For Deja, it's great to not only be back with another 2D film but also with a vengeance. "We had to think about that at first -- to go the extra mile and basically give it all you've got because we have nothing to lose. But then once we got into it, and started focusing on the work, because if you carry around the idea that this thing is going to make or break a medium, it can crush you."

And there was no question about Deja being drawn to the eccentric Mama Odie, the fairy godmother of Cajun country. "I was hoping to do her right away, even though she wasn't going to be a big footage character. I didn't care: I just wanted to have fun. And the notion of Mama Odie being a 197-year-old lady who lives in a boat that's stuck in a tree, she's blind and has a seeing-eye snake, is crazy and I loved it. How can you go wrong with something like that?

"I had one animator helping me out with a few scenes -- I could've done them all -- but I was running out of time because the story department held onto the Mama Odie boards for a long time. So I helped out with Facilier -- the transformation of his face during the song ["Friends on the Other Side"].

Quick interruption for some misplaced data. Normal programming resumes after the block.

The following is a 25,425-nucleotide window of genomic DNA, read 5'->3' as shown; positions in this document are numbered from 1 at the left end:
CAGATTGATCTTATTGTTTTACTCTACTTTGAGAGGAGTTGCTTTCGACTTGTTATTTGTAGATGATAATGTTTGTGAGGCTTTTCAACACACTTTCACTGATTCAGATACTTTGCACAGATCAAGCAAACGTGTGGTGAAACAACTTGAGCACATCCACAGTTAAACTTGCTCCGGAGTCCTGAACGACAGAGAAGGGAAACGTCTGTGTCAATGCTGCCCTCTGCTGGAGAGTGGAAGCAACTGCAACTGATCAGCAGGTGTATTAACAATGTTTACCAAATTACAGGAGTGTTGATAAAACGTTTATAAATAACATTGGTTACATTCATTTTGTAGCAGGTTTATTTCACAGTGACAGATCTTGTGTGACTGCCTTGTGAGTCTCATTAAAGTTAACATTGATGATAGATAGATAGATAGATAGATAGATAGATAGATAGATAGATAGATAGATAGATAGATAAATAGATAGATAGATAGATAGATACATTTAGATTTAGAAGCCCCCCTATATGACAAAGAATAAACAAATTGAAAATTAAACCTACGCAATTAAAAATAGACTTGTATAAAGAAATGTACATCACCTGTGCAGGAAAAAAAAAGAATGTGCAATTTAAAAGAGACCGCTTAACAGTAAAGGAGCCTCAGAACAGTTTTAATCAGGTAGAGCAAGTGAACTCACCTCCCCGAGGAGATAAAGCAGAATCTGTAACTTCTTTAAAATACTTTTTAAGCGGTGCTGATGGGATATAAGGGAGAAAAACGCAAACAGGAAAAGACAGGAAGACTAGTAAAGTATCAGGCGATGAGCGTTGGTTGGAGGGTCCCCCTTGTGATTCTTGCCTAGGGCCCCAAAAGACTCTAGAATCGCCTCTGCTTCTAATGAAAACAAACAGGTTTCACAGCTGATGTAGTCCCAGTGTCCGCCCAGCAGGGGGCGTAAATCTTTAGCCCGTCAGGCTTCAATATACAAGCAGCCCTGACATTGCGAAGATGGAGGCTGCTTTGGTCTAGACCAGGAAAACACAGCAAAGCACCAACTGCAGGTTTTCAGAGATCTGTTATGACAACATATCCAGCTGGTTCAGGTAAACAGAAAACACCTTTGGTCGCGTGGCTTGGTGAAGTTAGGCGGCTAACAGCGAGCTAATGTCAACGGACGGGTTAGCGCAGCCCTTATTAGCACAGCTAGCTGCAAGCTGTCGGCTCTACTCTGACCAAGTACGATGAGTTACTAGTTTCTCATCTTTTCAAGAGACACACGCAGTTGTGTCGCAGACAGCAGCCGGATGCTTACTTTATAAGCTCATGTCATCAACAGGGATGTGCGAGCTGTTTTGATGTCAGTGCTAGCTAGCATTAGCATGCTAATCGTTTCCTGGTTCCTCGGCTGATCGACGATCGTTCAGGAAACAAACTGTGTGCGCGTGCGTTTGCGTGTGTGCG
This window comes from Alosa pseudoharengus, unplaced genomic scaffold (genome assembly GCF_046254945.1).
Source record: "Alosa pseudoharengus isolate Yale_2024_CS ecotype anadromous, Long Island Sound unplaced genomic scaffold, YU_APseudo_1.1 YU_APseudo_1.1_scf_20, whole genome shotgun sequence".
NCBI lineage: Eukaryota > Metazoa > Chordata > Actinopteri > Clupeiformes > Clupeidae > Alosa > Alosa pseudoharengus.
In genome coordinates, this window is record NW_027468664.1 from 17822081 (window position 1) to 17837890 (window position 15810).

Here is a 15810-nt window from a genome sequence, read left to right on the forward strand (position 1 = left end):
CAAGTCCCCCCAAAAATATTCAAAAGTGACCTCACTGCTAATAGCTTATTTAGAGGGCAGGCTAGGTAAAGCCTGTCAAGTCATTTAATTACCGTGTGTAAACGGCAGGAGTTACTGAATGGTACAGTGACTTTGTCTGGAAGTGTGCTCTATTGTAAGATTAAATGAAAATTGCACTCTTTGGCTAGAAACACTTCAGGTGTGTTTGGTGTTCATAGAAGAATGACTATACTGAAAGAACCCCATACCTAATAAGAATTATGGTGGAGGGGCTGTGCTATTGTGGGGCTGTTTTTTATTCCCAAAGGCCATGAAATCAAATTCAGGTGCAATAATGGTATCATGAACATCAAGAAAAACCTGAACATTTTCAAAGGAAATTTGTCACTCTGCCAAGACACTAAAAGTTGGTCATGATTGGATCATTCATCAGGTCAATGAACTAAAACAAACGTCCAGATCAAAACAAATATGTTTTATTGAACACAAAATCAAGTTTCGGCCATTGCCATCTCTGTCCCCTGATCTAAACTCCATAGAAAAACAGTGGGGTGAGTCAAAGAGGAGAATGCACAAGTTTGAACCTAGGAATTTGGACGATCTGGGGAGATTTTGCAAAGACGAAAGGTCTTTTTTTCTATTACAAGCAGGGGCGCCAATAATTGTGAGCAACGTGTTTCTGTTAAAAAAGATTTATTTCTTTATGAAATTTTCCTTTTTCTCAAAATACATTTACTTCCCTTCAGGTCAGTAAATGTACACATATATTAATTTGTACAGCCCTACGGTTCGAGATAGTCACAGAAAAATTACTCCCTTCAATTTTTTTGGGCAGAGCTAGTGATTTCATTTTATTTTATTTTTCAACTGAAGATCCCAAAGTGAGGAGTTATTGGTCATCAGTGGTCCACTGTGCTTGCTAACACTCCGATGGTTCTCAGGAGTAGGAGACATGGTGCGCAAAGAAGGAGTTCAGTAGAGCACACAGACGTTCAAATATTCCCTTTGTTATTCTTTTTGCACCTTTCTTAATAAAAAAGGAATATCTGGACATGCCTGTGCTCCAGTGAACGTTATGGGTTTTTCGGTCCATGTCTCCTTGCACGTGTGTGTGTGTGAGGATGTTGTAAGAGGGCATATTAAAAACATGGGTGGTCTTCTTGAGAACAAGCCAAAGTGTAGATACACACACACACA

And what was his greatest inspiration for Mama Odie? The beloved British character actress, Margaret Rutherford (Miss Marple). "Those films were on German TV when I was a kid and I've always been fascinated by how she talks because there's no other person like her. And I've been freeze-framing her for years and studying how her lips move, way before this movie."

Bruce Smith conceived of Dr. Facilier as the love child of Cruella de Vil and Captain Hook.

Deja actually had to lobby to do JuJu as well. "I said, 'Ollie Johnston did both [in The Jungle Book -- Shere Khan and Kaa -- because they interact so much.' You can take care of the connection and how they react to all of that. So I ended getting them both. And I wanted the contact very fleshy and to also show there's an affection between those two."